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Thursday, June 20, 2013

Footrot in Sheep and Goats


Fencing Goats
A common phrase when fencing goats: "If you can pour water through it, a goat will go through it." Properly electrified ElectroNet® (ElectroNet® Plus 9/35/12 shown in photo above) and ElectroStop®may not be watertight, but they can certainly be goat-tight.
Goat Health Management

It's a good time of year to be a haemonchus contortus or D. nodosus. The days are warm, the grass growth explosive and the goats are on pasture. 

For folks interested in managing against footrot or worm infestations, the folks from Iowa State University, Purdue University, University of Maryland and University of Kentucky have kindly shared a few tips and hints.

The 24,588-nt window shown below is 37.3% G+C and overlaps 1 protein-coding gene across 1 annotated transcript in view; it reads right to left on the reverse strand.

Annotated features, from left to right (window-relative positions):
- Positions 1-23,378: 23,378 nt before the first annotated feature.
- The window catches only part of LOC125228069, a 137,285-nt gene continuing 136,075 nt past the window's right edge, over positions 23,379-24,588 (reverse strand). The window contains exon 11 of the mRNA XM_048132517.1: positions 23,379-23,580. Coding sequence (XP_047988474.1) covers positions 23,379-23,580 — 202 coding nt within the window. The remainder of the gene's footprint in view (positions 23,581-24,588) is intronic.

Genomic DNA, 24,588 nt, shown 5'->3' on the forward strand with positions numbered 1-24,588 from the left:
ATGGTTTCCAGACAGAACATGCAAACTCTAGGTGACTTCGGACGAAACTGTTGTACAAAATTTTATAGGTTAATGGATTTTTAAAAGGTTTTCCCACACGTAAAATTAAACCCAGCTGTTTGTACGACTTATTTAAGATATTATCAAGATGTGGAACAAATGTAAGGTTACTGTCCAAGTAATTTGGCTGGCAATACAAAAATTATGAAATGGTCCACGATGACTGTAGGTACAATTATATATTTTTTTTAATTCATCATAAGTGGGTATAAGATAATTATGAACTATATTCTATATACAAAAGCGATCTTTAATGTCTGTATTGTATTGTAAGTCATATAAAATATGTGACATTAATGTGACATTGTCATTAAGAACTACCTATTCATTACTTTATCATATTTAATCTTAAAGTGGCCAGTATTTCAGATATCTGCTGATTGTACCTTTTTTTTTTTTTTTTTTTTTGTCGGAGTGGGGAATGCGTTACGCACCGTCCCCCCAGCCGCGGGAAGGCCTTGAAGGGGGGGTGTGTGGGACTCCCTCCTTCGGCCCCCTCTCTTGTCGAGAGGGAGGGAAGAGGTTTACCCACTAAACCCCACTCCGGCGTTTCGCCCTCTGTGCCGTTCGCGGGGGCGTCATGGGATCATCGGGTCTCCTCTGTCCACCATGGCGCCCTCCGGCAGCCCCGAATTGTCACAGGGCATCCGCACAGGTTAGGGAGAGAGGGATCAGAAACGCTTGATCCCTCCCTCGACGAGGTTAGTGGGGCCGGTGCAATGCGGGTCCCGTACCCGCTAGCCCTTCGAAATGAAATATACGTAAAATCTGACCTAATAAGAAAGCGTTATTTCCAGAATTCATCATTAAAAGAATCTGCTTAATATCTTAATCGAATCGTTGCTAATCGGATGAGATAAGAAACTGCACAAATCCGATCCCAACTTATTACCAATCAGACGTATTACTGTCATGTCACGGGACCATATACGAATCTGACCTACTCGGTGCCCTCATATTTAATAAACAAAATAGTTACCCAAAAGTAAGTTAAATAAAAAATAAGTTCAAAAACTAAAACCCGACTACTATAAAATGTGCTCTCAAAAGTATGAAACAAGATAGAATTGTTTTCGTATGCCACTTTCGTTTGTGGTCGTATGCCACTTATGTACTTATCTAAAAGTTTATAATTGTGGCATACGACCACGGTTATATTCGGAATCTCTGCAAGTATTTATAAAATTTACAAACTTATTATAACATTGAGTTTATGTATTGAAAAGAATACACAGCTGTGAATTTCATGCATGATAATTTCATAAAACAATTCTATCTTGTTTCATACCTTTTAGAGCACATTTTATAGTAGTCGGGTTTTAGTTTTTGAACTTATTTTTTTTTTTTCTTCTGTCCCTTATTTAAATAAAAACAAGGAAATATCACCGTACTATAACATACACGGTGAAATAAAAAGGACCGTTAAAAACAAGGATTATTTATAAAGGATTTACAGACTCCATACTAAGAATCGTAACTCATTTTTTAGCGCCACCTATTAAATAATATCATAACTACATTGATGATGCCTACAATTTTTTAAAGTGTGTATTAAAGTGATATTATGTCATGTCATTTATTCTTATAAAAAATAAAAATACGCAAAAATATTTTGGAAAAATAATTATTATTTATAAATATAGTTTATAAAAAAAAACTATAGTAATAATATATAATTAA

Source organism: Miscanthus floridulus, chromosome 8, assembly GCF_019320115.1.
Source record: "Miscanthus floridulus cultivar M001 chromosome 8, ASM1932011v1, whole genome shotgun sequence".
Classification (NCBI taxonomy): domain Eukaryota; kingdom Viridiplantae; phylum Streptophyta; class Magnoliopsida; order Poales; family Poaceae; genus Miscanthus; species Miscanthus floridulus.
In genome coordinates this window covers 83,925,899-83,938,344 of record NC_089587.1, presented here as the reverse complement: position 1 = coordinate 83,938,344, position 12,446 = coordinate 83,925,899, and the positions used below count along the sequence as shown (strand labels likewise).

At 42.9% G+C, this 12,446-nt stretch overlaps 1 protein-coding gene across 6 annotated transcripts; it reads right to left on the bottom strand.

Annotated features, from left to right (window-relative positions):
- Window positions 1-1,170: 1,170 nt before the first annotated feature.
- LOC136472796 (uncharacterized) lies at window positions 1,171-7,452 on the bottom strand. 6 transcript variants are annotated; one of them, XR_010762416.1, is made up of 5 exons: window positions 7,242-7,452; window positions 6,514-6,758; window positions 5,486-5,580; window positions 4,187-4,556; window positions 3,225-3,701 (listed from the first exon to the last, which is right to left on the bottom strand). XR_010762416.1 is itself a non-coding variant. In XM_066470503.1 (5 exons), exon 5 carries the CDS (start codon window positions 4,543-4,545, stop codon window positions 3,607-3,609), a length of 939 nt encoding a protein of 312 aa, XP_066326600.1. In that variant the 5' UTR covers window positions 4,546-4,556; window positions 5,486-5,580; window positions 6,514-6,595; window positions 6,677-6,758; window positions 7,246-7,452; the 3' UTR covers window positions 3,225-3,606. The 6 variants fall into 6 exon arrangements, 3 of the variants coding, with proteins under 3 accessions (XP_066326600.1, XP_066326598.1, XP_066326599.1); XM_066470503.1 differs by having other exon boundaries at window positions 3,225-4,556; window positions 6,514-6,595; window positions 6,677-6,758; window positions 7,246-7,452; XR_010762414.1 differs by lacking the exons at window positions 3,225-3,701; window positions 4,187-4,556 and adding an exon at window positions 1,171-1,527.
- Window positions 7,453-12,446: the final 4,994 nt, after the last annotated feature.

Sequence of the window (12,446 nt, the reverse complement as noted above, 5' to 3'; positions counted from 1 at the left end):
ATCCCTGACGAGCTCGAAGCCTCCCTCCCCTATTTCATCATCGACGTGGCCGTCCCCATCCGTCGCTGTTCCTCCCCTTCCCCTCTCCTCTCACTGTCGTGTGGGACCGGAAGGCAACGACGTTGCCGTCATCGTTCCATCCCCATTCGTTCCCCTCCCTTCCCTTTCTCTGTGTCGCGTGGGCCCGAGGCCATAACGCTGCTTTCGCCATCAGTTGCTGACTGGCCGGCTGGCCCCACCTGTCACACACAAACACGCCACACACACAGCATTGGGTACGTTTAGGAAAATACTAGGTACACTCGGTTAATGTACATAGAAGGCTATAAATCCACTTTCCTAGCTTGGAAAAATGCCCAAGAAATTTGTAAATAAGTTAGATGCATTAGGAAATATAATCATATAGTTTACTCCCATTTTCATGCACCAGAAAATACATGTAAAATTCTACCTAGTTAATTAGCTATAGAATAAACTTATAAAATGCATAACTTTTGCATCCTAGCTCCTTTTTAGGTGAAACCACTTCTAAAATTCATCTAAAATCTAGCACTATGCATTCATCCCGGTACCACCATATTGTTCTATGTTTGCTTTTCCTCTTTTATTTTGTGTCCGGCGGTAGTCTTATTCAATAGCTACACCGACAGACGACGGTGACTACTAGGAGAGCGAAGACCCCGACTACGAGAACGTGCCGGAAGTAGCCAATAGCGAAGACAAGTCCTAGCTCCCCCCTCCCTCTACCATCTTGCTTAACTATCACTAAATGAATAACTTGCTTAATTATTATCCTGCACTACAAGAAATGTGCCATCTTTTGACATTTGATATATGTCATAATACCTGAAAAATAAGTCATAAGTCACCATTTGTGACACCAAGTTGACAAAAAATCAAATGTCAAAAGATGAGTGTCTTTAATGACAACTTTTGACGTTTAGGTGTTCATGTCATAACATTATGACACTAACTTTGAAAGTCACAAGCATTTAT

VIP ARTICLE

Footrot in Sheep and Goats
By Lynn Pezzanite, Animal Sciences Student; Dr. Mike Neary, Small Ruminant Extension Specialist, Purdue University; and Terry Hutchens, Extension Goat Specialist, University of Kentucky

Footrot is a costly disease in the sheep and goat industry. Countless producers lose time and money each year in an attempt to control it in their flock or herd. If footrot becomes a problem, it takes much effort and labor to control symptoms and eliminate it. However, footrot is a preventable disease with attentive management.

Causes of Footrot
Footrot is caused by the coexistence of two gram-negative, anaerobic bacteria, Fusobacterium necrophorum and Dichelobacter nodosus (also referred to as Bacteroides nodosus). Several different strains of D. nodosus affect both sheep and goats, and can also be carried by cattle, deer, and horses. In general, sheep are affected more severely than goats. Read More »



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